May Day celebrations originate from when the Celts marked the beginning of Summer with great bonfires in honour of the sun. On May Day in the past, young people collected greenery and flowers from the woods and fields and decorated their homes. This was a method of ritually conveying the fertilising powers of nature into the community. May Day rites, which have their origins in ancient fertility ceremonies, included the crowning of a May Queen, Morris dancing, traditional plays and dancing round the Maypole.

The Maypole's Significance:-May Day celebrations centred round the white hawthorn which was later
replaced by the garlanded maypole. Both symbolised the fertile transition into summer.        

MAY DAY 1913

Entry taken from the School Log Book:-

1913 May 2       "We are taking May Day Celebrations this afternoon at 3pm.
                           To allow the children to get home and prepare, registers are being-
                           closed at 2.30 instead of 2.45.
                           Daisy Ray was crowned May Queen this afternoon before a gathering of
                           parents, friends and children.

May Day was celebrated for several years running at the School.


1877   May 15     "The School was closed on account of the Club"

"Club Day was the Day of the year in the Village. Nearly everyone took a holiday. This was always in May. A procession of the members of the Westfield Benevolent Society was formed outside their club room (the New Inn). Each member wore a blue and white rosette and a beautiful blue and white banner was carried.
Away they marched to Church together with anyone else who cared to join them (I for one would go). The hymn 'Sons of labour dear to Jesus' was sung, the address given and they marched back to the Club Field. On this a huge Marquee had been erected and tables were all ready laid for a bumper dinner consisting of all sorts of roast meats, jellies, pies and puddings - a dinner long to be remembered! After all had eaten speeches were made and entertainments continued for the rest of the day.
Outside in the field was all the fun of the fair - roundabouts and swings, coconut shies, the gingerbread stalls and the pink and white sugared cakes. What fun it all was and how we enjoyed ourselves! However, the pennies
spent at the Fair had to be earned. Weeks and weeks before Club Day we did odd jobs, hoarded our half-pennies and no sweets were bought for weeks. If we managed to save two shillings (10p) we felt like millionaires and when the end of the day came, we went home happy."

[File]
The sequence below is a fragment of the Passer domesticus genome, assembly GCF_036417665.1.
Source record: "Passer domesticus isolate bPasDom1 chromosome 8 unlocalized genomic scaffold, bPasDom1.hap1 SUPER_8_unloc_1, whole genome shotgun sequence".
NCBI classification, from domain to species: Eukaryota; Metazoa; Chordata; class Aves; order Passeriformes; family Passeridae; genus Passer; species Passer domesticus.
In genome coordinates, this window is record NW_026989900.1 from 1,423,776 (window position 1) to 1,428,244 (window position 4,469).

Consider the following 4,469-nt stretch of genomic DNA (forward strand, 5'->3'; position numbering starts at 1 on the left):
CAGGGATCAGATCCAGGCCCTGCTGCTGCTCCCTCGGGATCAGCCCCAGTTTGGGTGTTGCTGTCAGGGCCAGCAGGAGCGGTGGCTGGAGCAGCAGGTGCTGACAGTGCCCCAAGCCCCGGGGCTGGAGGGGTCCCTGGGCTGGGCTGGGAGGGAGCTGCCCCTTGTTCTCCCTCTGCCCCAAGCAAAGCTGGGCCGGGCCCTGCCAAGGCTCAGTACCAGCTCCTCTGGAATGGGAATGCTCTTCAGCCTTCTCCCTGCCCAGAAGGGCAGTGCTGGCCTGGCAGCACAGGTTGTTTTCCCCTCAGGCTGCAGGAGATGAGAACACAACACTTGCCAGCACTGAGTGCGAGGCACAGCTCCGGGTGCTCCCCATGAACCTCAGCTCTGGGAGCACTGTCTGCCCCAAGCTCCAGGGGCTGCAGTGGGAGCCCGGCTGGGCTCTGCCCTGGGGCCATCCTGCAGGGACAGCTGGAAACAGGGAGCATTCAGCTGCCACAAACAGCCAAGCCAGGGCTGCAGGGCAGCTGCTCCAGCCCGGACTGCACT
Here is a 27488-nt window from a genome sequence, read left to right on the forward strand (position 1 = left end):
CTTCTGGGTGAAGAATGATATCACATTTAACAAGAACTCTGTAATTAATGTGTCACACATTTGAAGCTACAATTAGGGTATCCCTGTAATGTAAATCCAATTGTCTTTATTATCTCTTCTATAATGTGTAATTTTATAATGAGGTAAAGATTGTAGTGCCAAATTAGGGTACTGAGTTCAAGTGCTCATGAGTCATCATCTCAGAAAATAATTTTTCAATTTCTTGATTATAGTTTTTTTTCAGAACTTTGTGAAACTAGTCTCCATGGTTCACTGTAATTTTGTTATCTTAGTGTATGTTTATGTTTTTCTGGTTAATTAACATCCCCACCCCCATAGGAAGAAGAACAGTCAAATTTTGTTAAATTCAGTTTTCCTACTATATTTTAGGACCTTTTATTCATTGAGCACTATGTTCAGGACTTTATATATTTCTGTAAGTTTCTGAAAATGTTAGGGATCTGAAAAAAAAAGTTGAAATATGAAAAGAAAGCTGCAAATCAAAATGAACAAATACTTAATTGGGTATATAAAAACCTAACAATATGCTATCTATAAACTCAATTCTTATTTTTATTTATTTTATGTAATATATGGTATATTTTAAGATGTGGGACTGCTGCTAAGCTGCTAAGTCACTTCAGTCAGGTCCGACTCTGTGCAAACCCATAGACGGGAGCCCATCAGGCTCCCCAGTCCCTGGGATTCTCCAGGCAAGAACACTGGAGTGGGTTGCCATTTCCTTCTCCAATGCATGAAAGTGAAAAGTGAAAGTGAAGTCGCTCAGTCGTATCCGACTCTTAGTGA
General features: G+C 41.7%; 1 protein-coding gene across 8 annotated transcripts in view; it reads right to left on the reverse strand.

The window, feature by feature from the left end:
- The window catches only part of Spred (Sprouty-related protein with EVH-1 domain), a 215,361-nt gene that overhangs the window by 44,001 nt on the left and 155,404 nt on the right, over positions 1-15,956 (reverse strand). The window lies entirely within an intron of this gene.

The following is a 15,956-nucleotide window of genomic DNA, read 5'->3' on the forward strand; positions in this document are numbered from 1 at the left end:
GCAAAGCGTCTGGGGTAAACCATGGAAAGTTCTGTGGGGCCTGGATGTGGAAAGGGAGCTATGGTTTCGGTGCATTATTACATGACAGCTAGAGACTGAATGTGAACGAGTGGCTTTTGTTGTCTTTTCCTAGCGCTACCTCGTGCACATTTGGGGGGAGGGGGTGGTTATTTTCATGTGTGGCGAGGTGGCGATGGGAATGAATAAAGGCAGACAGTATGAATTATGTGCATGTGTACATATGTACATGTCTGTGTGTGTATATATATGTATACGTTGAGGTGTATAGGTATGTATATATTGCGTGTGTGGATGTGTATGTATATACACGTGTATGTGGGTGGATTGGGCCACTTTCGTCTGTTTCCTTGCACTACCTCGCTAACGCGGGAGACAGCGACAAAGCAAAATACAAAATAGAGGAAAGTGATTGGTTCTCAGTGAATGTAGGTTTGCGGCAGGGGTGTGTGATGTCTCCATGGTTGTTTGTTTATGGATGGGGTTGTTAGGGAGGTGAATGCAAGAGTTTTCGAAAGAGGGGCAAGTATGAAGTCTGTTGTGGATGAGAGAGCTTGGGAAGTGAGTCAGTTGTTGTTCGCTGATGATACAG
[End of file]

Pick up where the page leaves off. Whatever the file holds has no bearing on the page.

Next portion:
(Extract from "Memories of my Village by Ada Brookes) Copyright given to R.Carter ©2013 Ruth Carter

Bill Rendall & John Sinden of NewCut with George Barden Landlord of New Inn who opened fete


During the 1950's residents of NewCut re-invented the Village Fete. On each Whitsun Bank Holiday Monday traditional entertainment with fancy dress, greasy pole, bowling for the pig, hoopla, races, etc. etc. was enjoyed by the whole village. One particular year saw Henry Cooper the BritishHeavyweight Champion who, upon driving through saw the festivities and stopped to join in the fun!

George Barden bowling for pig

1975 Fund raising for the new community centre commenced with the first Westfield Community Assocn fete held on the Parish Field on May Bank holiday Monday

1976 Hastings May Queen opened the Fete which was held on Parish Field
May 1977 Queens Silver Jubilee Procession & Fete

1977   The Year of the Queen’s Silver Jubilee saw celebrations being held over the May Bank Holiday weekend culminating with the WCA Fete. The lengthy fancy dress procession of floats and pedestrians was headed by “The Frontiersmen” an equestrian display team giving an auspicious impression to the onlooker. A fanfare from the Hastings Corps of Drums heralded the arrival of “Miss Westfield” onto the Parish Field to open the  event.  Throughout the afternoon arena displays included gymnastics , tug-of-war and the Display Team.  No other event has seen the number in attendance as were present on that day and there was little room to move amongst the different stalls run by the various village organisations.  To round off the events an evening of entertainment with a barbecue had been organised including a display by a Parachute Team.  It was unfortunate therefore that at 4pm the heavens opened and pouring rain necessitated the removal of events to the Parish Hall. The hurried decoration of that venue was undertaken by three people and luckily completed in time for the commencement of a thoroughly enjoyable evening which saw the majority of the village together with the Parachute Team who drove down to join us in attendance!

©2009 Ruth Carter. All Rights Reserved.